President Ebrahim Raisi's wife, Jamileh Alamolhoda, has once again sparked controversy in Iran due to her public and political activism.
Earlier this week, Ms. Alamolhoda wrote a letter to French President Emmanuelle Macron's wife, Brigitte Macron, urging her to ask her husband to press for cease-fire in the Gaza war.
Politicians and members of the public criticized Ms. Alamolhoda for her ambitions to assume the role of the first lady, although, on previous occasions, she clarified that she is no more than a second lady, as the position of the first lady is reserved for Supreme Leader Khamenei's wife Khojasteh.
In September, Ms. Alamolhoda participated in several interviews with US networks alongside the UN General Assembly and spread disinformation including the claim about Iranian men not being happy with their wife going to work. Many men and women objected, explaining that it is hardly possible to make ends meet if both spouses do not go to work to earn a living.
Despite the criticisms, which at least on one occasion came from Khamenei's office, cautioning Raisi to curb his wife's political ambitions and her intervention state affairs, Jamileh Alamolhoda does not seem to have been shaken by the criticisms.
After she was criticized for writing to Ms. Macron, Jamileh insisted that she was writing to 40 other European first ladies, although obviously Europe cannot have that many first ladies.
Earlier this year she created another controversy by sponsoring a conference of "accomplished women" some of whom no one knew and others found out hard to explain their accomplishments.
Ms. Almolhoda has been accused by Iranian politicians for using non-diplomatic expressions in her letter to Ms. Macron. She wrote: "Dear Ms. Macron! Please, as a kind and self-sacrificing woman who represents the women, mothers and daughters of France, ask your husband not to be an accomplice in murdering helpless Palestinian children and women. I wish you reward from God for your humanitarian efforts."
She wrote the letter without knowing that Macron's wife accompanied him during the visit to Israel to express support for the government. Critics asked whether the Iranian Foreign Ministry knew about the letter at a time Iran needs stronger diplomacy.
Some at the President's Office in Tehran have told Khabar Online that writing the letters was Ms. Alamolhoda's independent activity and had nothing to do with the government.
Earlier, conservative commentator Mohammad Mohajeri wrote that some cabinet members felt humiliated when they found out that they needed to go and see Ms. Alamolhoda to brief her on their activities. He reminded Raisi that "great men", possibly alluding to Khamenei, told you beforehand to stop that kind of behavior.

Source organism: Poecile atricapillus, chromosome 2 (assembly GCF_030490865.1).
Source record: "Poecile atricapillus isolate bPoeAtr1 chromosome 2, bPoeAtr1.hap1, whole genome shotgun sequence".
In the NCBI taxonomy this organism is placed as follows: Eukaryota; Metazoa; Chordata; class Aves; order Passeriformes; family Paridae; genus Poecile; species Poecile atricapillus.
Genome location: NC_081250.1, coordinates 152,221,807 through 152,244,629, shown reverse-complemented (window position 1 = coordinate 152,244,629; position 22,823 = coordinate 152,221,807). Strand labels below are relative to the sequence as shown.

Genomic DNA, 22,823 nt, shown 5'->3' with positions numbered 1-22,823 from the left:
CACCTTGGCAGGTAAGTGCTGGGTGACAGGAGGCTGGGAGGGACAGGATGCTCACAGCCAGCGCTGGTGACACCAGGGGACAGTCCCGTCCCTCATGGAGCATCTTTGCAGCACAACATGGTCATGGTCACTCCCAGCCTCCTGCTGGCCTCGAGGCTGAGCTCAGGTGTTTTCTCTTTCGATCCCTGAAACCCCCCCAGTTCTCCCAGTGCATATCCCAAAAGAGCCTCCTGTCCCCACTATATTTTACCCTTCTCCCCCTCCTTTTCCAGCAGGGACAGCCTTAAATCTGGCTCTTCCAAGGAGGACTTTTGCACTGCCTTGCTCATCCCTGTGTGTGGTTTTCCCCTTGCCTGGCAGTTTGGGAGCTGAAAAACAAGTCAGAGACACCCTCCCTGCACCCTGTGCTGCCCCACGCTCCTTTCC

A cleric by the name of Jalil Mohebbi, wrote just once sentence to Raisi in a tweet: "Stop your wife!" Later, he was probably forced to change his tone and write a formal letter to Ms. Alamolhoda and President Raisi on social media.
Conservative cleric Abbas Ali Amiri wrote in a tweet addressed to Ms. Alamolhoda: "If you accept the title of the first lady, you should also accept concepts such as secularism, pluralism, liberalism and so on."
Former President Mahmoud Ahmadinejad's aide, Abdolreza Davari, also wrote in a tweet that what she did was non-diplomatic and disrespectful to the regime and Supreme Leader. She also accused Ms. Alamolhoda of doing all this because she has an ambition to be called "first lady."
On the other hand, official news agency chief, Ali Naderi, claimed that Ms. Alomolhoda's letter was effective, and Macron has called for a cease-fire. Iranian journalist Ehsan Bodaghi wrote in a tweet that if Naderi had checked his own agency's output, he would have found out that Macron called for a cease-fire several weeks ago.
Iranian media argued that the role of the first lady is clearly defined in the laws of foreign countries, and there are official protocols for what they can and cannot do. However, in Iran, there is no such person as the first lady and the country's former presidents including Khamenei himself understood this very well. What Raisi thinks about the matter is another story. His office never answers questions. However, individuals close to him have insisted that Ms. Alamolhoda's activities are independent of her husband's role.
In other words, either Raisi cannot prevent his wife from intervention in state affairs, or he agrees with what his wife does, but does not feel the need to explain that to others.
Some media outlets such as Khabar Online have suggested that if Ms. Alamolhoda is so keen to continue her activism, she had better establish a political and ensure that, as President's wife, what she does will not disrupt the consistency between the president office's policies and those of the political system as a whole.